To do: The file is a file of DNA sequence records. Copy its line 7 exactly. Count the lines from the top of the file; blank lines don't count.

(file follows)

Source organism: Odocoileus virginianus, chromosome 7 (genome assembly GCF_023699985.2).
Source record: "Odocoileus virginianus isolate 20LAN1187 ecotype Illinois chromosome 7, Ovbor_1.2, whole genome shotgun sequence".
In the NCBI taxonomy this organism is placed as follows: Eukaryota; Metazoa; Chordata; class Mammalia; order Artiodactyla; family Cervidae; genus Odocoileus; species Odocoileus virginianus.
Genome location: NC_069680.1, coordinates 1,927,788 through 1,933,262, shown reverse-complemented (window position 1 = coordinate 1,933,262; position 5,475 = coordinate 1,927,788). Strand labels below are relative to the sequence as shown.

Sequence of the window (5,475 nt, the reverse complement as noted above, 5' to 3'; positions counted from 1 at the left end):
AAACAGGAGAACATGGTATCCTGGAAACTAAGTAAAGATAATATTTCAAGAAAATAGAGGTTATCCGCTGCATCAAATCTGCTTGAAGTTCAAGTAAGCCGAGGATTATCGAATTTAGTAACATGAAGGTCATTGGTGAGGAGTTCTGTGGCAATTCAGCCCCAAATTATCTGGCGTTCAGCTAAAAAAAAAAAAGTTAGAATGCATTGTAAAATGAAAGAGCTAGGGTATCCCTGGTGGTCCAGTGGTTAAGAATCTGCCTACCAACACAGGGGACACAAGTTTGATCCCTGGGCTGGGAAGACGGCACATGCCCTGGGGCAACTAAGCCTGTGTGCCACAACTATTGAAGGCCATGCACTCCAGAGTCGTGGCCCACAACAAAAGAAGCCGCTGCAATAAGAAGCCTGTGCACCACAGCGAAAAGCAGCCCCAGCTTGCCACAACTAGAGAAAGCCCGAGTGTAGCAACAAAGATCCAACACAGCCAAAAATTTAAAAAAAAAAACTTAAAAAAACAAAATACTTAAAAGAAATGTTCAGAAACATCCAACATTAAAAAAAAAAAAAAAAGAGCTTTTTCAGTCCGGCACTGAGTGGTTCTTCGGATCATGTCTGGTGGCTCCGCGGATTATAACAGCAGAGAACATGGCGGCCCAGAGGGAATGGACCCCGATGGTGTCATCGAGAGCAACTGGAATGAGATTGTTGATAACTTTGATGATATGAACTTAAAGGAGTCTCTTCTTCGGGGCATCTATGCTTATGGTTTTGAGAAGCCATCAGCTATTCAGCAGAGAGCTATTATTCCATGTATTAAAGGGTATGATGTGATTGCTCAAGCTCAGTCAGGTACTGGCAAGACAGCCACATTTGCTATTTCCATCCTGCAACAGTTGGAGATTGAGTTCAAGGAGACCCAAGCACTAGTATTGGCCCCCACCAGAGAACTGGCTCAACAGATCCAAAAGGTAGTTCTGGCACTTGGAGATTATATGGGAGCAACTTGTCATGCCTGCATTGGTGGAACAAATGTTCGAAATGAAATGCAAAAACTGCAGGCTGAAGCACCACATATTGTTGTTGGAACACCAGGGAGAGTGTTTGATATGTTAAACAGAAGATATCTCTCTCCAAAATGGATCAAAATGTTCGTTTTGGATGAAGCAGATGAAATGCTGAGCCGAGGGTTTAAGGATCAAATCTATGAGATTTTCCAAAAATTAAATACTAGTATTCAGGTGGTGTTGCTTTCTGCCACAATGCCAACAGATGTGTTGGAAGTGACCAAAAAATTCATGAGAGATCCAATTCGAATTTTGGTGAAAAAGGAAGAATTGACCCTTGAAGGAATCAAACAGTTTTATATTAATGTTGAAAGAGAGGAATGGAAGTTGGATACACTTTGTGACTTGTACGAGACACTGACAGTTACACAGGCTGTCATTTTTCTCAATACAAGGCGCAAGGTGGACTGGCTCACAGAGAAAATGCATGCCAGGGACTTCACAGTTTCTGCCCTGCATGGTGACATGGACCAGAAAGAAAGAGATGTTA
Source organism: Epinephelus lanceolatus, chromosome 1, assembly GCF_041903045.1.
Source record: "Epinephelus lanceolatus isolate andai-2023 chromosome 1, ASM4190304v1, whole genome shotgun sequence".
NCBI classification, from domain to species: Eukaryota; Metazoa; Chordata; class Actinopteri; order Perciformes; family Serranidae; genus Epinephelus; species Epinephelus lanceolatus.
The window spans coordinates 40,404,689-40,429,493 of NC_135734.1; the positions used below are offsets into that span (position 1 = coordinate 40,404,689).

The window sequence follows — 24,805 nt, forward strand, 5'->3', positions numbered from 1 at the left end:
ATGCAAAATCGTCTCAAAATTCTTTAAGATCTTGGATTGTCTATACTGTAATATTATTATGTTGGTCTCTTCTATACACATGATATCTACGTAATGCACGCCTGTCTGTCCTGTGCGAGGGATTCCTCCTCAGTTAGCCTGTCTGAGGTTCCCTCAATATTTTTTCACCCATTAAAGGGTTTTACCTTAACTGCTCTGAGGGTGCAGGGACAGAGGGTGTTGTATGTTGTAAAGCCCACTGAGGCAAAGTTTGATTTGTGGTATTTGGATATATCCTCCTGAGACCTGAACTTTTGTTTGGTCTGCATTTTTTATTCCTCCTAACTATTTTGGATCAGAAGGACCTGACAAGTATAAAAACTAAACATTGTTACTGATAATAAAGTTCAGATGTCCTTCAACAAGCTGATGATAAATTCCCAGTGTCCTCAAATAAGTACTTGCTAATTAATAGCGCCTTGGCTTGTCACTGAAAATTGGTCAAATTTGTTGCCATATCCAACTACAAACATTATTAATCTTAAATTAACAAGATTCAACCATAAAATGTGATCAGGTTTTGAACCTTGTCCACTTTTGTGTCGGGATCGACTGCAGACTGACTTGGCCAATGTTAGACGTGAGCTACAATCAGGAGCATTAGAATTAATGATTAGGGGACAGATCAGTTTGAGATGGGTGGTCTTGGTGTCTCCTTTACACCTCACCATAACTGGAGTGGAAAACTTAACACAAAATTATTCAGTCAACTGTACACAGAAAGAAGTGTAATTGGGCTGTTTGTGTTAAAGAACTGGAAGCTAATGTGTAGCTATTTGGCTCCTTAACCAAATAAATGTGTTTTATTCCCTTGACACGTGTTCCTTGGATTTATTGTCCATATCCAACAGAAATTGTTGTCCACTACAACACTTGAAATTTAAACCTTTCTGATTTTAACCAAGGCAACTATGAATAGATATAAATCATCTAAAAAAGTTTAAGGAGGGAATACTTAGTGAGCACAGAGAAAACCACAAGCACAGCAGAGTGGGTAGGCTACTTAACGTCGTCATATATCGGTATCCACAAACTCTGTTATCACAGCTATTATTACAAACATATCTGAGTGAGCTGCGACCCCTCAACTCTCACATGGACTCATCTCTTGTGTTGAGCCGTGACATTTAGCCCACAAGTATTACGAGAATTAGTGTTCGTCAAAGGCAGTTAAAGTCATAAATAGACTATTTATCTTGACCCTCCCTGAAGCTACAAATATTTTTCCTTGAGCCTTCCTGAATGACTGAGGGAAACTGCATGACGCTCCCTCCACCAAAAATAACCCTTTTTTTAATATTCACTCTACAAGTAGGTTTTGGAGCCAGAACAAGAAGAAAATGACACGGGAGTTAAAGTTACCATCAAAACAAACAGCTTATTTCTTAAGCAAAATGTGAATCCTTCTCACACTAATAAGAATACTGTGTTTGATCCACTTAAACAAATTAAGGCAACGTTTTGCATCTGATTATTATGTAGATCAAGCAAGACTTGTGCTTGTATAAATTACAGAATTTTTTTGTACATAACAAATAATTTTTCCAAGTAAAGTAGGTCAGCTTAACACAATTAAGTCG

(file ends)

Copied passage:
Source organism: Epinephelus lanceolatus, chromosome 1, assembly GCF_041903045.1.